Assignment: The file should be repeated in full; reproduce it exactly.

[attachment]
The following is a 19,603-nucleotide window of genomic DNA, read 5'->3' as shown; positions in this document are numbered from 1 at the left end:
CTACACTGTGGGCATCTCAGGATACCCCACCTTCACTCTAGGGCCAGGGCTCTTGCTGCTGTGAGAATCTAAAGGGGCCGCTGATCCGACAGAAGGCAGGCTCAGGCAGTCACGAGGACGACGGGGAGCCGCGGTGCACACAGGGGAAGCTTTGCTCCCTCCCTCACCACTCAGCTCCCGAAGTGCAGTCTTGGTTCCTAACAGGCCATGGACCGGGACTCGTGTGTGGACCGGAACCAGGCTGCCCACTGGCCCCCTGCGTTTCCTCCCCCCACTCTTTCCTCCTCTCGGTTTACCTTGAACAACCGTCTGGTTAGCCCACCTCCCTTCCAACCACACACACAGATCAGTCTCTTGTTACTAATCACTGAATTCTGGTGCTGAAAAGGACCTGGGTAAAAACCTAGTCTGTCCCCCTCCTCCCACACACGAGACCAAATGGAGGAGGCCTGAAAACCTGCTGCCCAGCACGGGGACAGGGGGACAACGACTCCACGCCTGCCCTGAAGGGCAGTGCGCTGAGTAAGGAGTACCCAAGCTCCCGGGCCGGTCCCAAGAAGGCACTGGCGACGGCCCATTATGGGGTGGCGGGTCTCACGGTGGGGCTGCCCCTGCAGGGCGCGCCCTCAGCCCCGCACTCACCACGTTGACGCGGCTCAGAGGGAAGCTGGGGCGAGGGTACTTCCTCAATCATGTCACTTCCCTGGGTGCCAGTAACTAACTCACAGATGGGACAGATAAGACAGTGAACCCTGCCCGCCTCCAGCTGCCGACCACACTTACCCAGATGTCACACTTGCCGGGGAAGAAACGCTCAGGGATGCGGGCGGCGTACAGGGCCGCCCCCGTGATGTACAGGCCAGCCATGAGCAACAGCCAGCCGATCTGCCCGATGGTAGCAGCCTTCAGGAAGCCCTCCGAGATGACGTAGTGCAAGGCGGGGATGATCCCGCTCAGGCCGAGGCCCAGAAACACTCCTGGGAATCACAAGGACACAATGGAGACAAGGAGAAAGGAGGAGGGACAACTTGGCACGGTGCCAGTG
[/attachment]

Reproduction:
The following is a 19,603-nucleotide window of genomic DNA, read 5'->3' as shown; positions in this document are numbered from 1 at the left end:
CTACACTGTGGGCATCTCAGGATACCCCACCTTCACTCTAGGGCCAGGGCTCTTGCTGCTGTGAGAATCTAAAGGGGCCGCTGATCCGACAGAAGGCAGGCTCAGGCAGTCACGAGGACGACGGGGAGCCGCGGTGCACACAGGGGAAGCTTTGCTCCCTCCCTCACCACTCAGCTCCCGAAGTGCAGTCTTGGTTCCTAACAGGCCATGGACCGGGACTCGTGTGTGGACCGGAACCAGGCTGCCCACTGGCCCCCTGCGTTTCCTCCCCCCACTCTTTCCTCCTCTCGGTTTACCTTGAACAACCGTCTGGTTAGCCCACCTCCCTTCCAACCACACACACAGATCAGTCTCTTGTTACTAATCACTGAATTCTGGTGCTGAAAAGGACCTGGGTAAAAACCTAGTCTGTCCCCCTCCTCCCACACACGAGACCAAATGGAGGAGGCCTGAAAACCTGCTGCCCAGCACGGGGACAGGGGGACAACGACTCCACGCCTGCCCTGAAGGGCAGTGCGCTGAGTAAGGAGTACCCAAGCTCCCGGGCCGGTCCCAAGAAGGCACTGGCGACGGCCCATTATGGGGTGGCGGGTCTCACGGTGGGGCTGCCCCTGCAGGGCGCGCCCTCAGCCCCGCACTCACCACGTTGACGCGGCTCAGAGGGAAGCTGGGGCGAGGGTACTTCCTCAATCATGTCACTTCCCTGGGTGCCAGTAACTAACTCACAGATGGGACAGATAAGACAGTGAACCCTGCCCGCCTCCAGCTGCCGACCACACTTACCCAGATGTCACACTTGCCGGGGAAGAAACGCTCAGGGATGCGGGCGGCGTACAGGGCCGCCCCCGTGATGTACAGGCCAGCCATGAGCAACAGCCAGCCGATCTGCCCGATGGTAGCAGCCTTCAGGAAGCCCTCCGAGATGACGTAGTGCAAGGCGGGGATGATCCCGCTCAGGCCGAGGCCCAGAAACACTCCTGGGAATCACAAGGACACAATGGAGACAAGGAGAAAGGAGGAGGGACAACTTGGCACGGTGCCAGTG